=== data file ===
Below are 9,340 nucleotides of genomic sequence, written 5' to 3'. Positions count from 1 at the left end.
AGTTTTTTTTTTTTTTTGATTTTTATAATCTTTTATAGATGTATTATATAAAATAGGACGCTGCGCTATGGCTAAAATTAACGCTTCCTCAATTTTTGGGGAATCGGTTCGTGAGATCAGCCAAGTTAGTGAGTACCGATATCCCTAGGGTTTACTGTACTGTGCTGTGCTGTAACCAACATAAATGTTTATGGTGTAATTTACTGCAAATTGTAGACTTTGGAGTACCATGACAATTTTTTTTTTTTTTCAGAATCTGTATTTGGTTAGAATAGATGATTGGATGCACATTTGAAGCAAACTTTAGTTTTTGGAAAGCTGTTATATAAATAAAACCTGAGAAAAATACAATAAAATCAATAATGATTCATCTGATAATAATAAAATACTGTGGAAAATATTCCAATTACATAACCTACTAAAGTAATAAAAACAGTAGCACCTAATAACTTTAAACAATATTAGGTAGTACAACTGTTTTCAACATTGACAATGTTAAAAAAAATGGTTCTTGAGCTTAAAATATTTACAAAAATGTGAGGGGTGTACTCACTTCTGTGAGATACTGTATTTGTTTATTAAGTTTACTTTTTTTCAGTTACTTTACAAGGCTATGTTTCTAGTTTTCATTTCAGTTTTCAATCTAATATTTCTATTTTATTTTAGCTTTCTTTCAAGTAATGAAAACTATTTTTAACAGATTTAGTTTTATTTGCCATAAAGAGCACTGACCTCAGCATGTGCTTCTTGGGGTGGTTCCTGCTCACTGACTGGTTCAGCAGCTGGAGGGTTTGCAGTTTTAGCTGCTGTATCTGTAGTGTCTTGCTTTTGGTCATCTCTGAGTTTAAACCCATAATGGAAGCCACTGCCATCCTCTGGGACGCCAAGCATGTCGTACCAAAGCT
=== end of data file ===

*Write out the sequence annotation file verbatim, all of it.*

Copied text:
Below are 9,340 nucleotides of genomic sequence, written 5' to 3'. Positions count from 1 at the left end.
AGTTTTTTTTTTTTTTTGATTTTTATAATCTTTTATAGATGTATTATATAAAATAGGACGCTGCGCTATGGCTAAAATTAACGCTTCCTCAATTTTTGGGGAATCGGTTCGTGAGATCAGCCAAGTTAGTGAGTACCGATATCCCTAGGGTTTACTGTACTGTGCTGTGCTGTAACCAACATAAATGTTTATGGTGTAATTTACTGCAAATTGTAGACTTTGGAGTACCATGACAATTTTTTTTTTTTTTCAGAATCTGTATTTGGTTAGAATAGATGATTGGATGCACATTTGAAGCAAACTTTAGTTTTTGGAAAGCTGTTATATAAATAAAACCTGAGAAAAATACAATAAAATCAATAATGATTCATCTGATAATAATAAAATACTGTGGAAAATATTCCAATTACATAACCTACTAAAGTAATAAAAACAGTAGCACCTAATAACTTTAAACAATATTAGGTAGTACAACTGTTTTCAACATTGACAATGTTAAAAAAAATGGTTCTTGAGCTTAAAATATTTACAAAAATGTGAGGGGTGTACTCACTTCTGTGAGATACTGTATTTGTTTATTAAGTTTACTTTTTTTCAGTTACTTTACAAGGCTATGTTTCTAGTTTTCATTTCAGTTTTCAATCTAATATTTCTATTTTATTTTAGCTTTCTTTCAAGTAATGAAAACTATTTTTAACAGATTTAGTTTTATTTGCCATAAAGAGCACTGACCTCAGCATGTGCTTCTTGGGGTGGTTCCTGCTCACTGACTGGTTCAGCAGCTGGAGGGTTTGCAGTTTTAGCTGCTGTATCTGTAGTGTCTTGCTTTTGGTCATCTCTGAGTTTAAACCCATAATGGAAGCCACTGCCATCCTCTGGGACGCCAAGCATGTCGTACCAAAGCT